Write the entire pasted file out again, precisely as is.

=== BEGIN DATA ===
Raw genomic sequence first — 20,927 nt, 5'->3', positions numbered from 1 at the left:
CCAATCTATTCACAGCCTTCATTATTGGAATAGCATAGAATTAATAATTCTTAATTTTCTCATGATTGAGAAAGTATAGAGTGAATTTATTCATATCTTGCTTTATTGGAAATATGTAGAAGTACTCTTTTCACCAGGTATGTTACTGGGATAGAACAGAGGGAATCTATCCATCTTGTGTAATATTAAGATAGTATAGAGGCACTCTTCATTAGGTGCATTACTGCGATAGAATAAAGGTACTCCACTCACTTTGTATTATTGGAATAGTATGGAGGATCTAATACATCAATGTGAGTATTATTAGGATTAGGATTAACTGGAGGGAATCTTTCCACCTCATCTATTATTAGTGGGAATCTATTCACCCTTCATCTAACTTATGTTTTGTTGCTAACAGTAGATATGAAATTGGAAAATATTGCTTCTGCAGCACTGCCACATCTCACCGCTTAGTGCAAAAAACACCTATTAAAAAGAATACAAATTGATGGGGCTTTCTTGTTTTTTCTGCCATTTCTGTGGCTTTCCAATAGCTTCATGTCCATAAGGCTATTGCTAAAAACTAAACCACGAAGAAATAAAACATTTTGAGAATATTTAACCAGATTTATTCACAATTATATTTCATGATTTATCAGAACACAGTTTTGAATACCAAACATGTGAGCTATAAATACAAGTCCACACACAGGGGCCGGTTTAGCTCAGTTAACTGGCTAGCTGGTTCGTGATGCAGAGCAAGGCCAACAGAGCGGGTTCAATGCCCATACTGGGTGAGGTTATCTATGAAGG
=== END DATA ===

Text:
Raw genomic sequence first — 20,927 nt, 5'->3', positions numbered from 1 at the left:
CCAATCTATTCACAGCCTTCATTATTGGAATAGCATAGAATTAATAATTCTTAATTTTCTCATGATTGAGAAAGTATAGAGTGAATTTATTCATATCTTGCTTTATTGGAAATATGTAGAAGTACTCTTTTCACCAGGTATGTTACTGGGATAGAACAGAGGGAATCTATCCATCTTGTGTAATATTAAGATAGTATAGAGGCACTCTTCATTAGGTGCATTACTGCGATAGAATAAAGGTACTCCACTCACTTTGTATTATTGGAATAGTATGGAGGATCTAATACATCAATGTGAGTATTATTAGGATTAGGATTAACTGGAGGGAATCTTTCCACCTCATCTATTATTAGTGGGAATCTATTCACCCTTCATCTAACTTATGTTTTGTTGCTAACAGTAGATATGAAATTGGAAAATATTGCTTCTGCAGCACTGCCACATCTCACCGCTTAGTGCAAAAAACACCTATTAAAAAGAATACAAATTGATGGGGCTTTCTTGTTTTTTCTGCCATTTCTGTGGCTTTCCAATAGCTTCATGTCCATAAGGCTATTGCTAAAAACTAAACCACGAAGAAATAAAACATTTTGAGAATATTTAACCAGATTTATTCACAATTATATTTCATGATTTATCAGAACACAGTTTTGAATACCAAACATGTGAGCTATAAATACAAGTCCACACACAGGGGCCGGTTTAGCTCAGTTAACTGGCTAGCTGGTTCGTGATGCAGAGCAAGGCCAACAGAGCGGGTTCAATGCCCATACTGGGTGAGGTTATCTATGAAGG